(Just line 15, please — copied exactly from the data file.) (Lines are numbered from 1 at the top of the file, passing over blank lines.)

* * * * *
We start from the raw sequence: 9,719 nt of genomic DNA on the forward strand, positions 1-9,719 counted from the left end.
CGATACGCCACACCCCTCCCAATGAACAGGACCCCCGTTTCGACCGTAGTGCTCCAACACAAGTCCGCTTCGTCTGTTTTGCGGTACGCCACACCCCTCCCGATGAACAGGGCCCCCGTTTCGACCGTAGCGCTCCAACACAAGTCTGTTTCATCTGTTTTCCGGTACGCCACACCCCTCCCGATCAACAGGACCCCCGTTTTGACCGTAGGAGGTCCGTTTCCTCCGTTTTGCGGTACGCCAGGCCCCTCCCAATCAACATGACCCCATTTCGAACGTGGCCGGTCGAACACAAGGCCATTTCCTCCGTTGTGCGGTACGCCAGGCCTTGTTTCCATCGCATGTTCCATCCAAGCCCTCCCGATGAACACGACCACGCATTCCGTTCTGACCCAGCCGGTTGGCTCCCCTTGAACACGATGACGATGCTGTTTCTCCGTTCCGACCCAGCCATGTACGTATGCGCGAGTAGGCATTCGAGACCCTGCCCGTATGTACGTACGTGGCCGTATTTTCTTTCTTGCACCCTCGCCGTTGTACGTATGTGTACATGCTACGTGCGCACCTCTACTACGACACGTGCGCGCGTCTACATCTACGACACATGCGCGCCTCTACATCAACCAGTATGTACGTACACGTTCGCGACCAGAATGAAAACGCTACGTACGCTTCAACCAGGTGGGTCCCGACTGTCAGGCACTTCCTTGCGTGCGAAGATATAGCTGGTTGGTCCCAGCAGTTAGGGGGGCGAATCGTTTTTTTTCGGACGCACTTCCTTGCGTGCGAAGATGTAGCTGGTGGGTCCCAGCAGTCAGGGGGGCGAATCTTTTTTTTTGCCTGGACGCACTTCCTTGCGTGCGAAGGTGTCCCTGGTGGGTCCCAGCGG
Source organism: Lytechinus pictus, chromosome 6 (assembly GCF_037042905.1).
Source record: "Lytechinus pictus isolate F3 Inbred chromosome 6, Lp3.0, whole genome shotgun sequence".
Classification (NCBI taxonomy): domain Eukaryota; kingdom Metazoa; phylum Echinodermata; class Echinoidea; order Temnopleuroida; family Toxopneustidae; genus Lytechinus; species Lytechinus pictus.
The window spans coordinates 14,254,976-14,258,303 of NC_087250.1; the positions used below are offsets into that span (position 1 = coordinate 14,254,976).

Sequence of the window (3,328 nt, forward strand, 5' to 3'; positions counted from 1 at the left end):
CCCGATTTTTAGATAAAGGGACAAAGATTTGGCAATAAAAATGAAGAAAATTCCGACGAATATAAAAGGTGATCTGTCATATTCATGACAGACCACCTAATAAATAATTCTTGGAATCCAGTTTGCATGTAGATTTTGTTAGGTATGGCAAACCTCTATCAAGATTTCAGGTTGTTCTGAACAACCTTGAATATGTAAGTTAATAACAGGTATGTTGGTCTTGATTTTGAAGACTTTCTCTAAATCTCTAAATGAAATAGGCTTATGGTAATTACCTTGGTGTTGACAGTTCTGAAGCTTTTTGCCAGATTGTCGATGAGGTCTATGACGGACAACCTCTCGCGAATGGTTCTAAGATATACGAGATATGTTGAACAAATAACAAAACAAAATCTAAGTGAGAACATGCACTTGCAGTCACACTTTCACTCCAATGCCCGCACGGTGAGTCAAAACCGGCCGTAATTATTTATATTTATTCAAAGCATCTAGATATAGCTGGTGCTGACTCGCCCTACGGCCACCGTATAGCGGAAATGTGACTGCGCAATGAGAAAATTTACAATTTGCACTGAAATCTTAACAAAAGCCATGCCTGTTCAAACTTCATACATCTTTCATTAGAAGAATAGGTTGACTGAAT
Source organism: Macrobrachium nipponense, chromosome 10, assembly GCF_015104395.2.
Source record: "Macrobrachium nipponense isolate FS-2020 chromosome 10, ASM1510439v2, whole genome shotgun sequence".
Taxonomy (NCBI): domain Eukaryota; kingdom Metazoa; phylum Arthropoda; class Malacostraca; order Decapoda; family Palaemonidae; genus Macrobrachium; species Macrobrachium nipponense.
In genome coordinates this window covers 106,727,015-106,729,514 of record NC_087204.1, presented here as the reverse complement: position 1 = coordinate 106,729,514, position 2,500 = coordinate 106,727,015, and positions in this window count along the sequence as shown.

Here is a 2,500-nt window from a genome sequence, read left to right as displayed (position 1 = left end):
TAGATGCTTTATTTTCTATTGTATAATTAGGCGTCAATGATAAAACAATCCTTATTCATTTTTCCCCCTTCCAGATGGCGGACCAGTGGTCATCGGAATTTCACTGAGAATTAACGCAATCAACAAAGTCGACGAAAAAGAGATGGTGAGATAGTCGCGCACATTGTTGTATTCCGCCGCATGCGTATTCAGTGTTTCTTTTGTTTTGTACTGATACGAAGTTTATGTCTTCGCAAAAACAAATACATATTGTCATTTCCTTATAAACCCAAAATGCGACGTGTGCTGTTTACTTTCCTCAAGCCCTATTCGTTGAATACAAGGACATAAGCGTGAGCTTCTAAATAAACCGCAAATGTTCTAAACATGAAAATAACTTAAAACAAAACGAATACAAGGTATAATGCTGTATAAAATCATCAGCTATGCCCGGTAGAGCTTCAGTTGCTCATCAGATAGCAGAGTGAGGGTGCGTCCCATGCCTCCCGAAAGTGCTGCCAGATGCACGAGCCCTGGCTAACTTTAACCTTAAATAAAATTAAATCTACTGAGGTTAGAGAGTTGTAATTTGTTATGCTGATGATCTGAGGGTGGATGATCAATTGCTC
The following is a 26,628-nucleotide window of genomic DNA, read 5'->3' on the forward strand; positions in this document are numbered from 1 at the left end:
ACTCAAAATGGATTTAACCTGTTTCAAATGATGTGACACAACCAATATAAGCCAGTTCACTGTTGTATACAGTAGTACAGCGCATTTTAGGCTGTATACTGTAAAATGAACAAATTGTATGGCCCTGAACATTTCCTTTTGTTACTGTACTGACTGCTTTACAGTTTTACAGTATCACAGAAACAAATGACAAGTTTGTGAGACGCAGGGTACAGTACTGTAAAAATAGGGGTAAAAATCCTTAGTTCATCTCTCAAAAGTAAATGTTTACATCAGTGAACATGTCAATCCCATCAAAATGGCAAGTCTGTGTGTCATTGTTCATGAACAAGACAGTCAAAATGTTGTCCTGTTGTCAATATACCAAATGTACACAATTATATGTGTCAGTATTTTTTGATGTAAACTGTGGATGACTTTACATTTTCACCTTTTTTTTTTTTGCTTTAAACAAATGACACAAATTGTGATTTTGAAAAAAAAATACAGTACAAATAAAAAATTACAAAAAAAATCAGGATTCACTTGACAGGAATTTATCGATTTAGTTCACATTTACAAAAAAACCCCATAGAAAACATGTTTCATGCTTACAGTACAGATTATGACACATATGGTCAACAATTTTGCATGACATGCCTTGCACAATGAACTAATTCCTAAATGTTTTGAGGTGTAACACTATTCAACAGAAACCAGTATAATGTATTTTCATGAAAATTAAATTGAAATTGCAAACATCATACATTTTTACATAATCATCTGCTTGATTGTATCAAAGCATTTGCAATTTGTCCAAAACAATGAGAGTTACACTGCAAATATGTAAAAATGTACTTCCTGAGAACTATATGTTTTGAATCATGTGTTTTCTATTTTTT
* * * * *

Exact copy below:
The following is a 26,628-nucleotide window of genomic DNA, read 5'->3' on the forward strand; positions in this document are numbered from 1 at the left end: